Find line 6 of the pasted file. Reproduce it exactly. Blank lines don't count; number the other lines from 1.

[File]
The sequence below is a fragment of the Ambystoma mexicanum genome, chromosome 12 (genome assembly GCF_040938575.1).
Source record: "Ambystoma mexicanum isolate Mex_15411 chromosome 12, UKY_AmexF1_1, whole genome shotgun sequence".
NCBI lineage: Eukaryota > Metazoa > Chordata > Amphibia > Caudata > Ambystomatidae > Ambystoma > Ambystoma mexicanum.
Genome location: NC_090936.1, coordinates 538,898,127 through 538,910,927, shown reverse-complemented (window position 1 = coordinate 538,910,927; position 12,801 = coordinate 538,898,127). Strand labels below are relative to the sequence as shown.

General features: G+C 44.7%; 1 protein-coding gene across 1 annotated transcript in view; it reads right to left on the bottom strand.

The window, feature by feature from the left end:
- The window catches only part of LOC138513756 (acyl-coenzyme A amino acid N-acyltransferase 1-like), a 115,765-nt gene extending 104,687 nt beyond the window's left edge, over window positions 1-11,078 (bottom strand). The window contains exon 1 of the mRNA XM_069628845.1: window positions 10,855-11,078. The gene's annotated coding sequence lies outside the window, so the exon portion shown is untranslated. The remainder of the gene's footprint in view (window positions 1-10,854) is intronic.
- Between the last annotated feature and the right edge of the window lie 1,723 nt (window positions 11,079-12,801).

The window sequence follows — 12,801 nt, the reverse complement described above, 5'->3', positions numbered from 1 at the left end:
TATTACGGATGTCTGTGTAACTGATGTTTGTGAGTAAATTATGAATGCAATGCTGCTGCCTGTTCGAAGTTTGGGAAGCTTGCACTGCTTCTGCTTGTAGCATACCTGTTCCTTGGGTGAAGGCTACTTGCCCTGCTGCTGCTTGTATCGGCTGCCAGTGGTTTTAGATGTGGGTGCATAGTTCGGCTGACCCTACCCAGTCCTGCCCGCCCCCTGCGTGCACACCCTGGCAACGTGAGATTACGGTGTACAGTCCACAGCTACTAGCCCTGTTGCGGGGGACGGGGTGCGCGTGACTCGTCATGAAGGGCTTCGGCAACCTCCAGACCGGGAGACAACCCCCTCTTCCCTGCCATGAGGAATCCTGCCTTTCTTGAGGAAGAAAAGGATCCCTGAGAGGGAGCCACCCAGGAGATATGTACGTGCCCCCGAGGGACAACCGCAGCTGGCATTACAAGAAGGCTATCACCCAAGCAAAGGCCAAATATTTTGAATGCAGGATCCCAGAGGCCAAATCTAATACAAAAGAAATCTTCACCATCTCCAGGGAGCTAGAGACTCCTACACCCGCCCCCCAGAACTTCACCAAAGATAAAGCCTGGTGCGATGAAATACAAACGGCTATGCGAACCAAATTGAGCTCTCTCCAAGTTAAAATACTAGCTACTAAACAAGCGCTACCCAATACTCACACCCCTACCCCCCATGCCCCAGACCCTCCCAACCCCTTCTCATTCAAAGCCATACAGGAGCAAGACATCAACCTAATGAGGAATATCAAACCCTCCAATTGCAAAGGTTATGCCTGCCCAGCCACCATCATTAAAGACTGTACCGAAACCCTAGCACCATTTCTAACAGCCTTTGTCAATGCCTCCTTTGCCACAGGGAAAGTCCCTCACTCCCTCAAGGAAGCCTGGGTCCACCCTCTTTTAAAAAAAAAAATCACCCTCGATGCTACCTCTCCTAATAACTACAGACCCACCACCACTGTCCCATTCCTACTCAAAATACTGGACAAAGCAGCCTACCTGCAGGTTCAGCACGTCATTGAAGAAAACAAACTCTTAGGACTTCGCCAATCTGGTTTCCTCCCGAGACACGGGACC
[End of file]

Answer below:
The window, feature by feature from the left end: